Quality of life for a laminitic...

20 October 2018
Where are you OP?

If you are in my area then I use avondale and find them great. They came gave me my options and left me to decide. Kia’s favourite vet came out and it was all done in 20mins then grayshill picked him up and took him away. The whole process was 30mins from vet arriving to grayshill leaving. I was numb but thankful it was quick and easy. He just went down.

I lost my boy after fighting cushings for 2years. It was an abcess and subsequent infection that took him. He also wasn’t gaining weight and his teeth were done as well. I battled the abcess for a while as it kept coming and going before we had to call it a day as we couldn’t manage his pain and to get out the infection we would have had to respect most of his frog and hook wall on one side. I wasn’t willing to put him through it or me either.
Sorry to hear about your horse i'm near Motherwell, I'm glad you have had a good experience with Avondale as I only here negative things but that doesn't mean they are true! Managed to get it organised this morning thankfully so hopefully it goes as smoothly as your experience, fingers crossed he will be comfortable enough to go out with his buddy's for some grass before hand, thank you to everyone for your support I really appreciate it 😊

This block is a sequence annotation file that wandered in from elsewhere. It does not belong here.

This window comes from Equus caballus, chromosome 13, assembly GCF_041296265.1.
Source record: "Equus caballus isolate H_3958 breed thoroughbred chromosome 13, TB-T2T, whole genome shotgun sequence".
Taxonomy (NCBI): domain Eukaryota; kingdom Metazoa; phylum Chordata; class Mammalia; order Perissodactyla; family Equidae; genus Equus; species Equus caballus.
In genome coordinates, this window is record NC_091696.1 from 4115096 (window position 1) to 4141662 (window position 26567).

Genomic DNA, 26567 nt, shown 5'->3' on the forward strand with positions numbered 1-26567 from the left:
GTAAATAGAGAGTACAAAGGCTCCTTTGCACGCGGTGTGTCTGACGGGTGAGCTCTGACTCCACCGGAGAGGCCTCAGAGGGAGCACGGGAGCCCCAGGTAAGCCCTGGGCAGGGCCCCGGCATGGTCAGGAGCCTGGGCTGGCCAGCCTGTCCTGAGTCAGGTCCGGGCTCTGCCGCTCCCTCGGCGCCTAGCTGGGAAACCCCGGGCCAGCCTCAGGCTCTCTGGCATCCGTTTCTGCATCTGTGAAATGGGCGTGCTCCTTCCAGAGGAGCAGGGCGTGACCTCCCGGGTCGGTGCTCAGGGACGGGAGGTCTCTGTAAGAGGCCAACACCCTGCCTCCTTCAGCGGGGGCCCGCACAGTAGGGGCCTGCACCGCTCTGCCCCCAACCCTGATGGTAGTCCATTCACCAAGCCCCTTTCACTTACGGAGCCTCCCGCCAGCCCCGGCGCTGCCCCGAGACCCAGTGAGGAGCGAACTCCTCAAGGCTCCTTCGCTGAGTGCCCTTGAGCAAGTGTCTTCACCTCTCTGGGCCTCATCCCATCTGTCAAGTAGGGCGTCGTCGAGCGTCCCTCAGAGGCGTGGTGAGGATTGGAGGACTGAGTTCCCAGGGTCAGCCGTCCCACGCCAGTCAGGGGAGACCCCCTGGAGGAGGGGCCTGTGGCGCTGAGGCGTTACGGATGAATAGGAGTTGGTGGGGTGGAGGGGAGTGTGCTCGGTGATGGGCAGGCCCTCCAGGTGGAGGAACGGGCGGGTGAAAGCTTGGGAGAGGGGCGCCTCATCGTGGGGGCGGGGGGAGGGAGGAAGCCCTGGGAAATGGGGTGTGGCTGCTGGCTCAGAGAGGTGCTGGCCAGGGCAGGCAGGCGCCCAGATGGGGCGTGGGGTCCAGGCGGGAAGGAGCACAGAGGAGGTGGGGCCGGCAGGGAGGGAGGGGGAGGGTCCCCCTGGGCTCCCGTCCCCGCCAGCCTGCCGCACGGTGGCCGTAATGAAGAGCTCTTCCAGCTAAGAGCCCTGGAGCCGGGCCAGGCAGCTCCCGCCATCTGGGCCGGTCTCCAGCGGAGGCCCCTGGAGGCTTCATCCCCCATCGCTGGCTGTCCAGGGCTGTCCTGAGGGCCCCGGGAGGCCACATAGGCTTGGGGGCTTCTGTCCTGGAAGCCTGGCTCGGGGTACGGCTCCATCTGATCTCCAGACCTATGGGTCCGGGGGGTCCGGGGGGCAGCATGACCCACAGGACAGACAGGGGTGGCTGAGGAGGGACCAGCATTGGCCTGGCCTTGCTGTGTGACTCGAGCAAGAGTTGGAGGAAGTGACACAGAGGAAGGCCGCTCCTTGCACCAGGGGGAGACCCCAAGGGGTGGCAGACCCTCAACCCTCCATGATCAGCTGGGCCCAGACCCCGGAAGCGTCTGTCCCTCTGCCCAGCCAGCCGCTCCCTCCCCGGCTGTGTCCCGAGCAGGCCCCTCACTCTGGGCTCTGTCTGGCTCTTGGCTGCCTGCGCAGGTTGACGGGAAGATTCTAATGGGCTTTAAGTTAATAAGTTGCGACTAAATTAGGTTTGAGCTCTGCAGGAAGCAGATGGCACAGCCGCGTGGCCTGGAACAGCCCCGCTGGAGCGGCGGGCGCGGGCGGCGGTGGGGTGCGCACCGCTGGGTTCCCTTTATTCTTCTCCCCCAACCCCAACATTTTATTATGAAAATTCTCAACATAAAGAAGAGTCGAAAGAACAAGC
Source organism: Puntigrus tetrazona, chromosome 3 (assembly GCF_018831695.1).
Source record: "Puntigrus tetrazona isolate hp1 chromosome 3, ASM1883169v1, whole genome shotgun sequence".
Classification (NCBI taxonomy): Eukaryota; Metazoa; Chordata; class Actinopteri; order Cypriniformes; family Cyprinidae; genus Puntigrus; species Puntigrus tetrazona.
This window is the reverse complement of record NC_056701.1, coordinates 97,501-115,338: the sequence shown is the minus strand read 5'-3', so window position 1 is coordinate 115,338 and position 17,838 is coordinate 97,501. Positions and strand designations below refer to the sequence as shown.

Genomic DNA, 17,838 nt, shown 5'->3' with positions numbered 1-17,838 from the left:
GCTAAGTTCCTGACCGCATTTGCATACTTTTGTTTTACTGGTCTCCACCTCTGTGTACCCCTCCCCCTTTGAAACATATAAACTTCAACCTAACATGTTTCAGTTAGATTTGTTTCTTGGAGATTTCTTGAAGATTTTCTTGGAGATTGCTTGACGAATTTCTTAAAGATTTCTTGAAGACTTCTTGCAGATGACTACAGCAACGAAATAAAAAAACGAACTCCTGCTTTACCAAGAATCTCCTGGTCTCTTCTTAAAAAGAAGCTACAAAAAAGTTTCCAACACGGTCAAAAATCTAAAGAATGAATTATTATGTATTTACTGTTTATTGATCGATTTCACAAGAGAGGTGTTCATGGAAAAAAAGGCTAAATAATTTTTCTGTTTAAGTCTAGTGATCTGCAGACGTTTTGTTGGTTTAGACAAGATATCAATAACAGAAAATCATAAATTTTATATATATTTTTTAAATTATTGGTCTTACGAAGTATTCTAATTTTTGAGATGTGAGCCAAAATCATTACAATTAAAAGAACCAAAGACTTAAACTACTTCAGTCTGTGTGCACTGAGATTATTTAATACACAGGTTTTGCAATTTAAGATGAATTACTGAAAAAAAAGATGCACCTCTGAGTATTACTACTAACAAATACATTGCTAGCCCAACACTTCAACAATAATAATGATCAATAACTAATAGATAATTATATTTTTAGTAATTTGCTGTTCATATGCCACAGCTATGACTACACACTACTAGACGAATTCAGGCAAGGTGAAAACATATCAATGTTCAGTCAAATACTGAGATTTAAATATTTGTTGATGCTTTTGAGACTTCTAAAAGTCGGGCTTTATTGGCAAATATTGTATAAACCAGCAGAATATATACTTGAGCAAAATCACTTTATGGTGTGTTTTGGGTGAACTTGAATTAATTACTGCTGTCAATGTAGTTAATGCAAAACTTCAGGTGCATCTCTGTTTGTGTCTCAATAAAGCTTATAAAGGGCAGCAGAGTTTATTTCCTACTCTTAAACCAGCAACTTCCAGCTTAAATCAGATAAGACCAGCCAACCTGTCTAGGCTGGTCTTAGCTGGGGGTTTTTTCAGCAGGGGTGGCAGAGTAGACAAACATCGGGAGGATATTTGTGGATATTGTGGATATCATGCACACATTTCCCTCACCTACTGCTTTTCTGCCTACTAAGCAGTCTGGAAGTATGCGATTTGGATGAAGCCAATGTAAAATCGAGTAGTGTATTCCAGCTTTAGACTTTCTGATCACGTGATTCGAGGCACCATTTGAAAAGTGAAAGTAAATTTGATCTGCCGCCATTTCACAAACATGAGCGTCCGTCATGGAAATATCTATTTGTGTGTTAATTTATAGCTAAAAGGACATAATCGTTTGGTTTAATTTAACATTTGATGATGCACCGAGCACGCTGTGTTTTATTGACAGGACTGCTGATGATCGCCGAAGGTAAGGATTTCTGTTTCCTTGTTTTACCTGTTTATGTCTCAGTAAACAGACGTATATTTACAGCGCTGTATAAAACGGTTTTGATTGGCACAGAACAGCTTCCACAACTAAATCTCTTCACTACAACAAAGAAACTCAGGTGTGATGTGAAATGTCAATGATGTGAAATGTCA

Well-Known Member
5 April 2010
Hi everyone,

My Welsh Sec A suffered laminitis around four years ago and recovered well, he was then diagnosed with cushings and we tried to treat him with prascend but he went very depressed and wouldn't eat so we had no option but to stop it and the vet agreed as he wasn't showing any other symptoms and he was doing well with the usual restricted diet.

Three months ago he suffered laminitis again, we did the blood tests and tried him again on the prascend and he had no issues with it this time and his levels came down considerably. My horses are in at night in winter and turned out on a hardstanding during the day, he was sound but looked uncomfortable being on the hard standing so I turned him out for an hour in his small paddock that has very little grass in it.

The next day he had laminitis so he is now back in 24/7 on a deep bed and danilon again. I have contacted my vet and she has suggested brining him in for x rays which I completely understand is a sensible thing to do but my worry is if we take him for x rays and work with the farrier until his feet have improved, won't he most likely just continually suffer laminitis anytime he gets a bit of grass if he can't even go out for an hour anymore? To me i don't mind restricting his diet and turnout but I don't think spending his life inside on pain killers is fair...

Sorry for rambling on but what would you do?

My welsh A has been ridiculously sensitive to grass to the point of 1 hr grazing then in for a few hours would make her feet heat and pulses rise. I have had to keep her in for a few says and gradually increase turnout, with off days when they went warm. She is now coping with longer out and she is now on 2 1/2 hrs grazing then in then out 2 hrs, on a restricted grazing. Its a pain and its defeating on your health to consciously watch them- I have little choice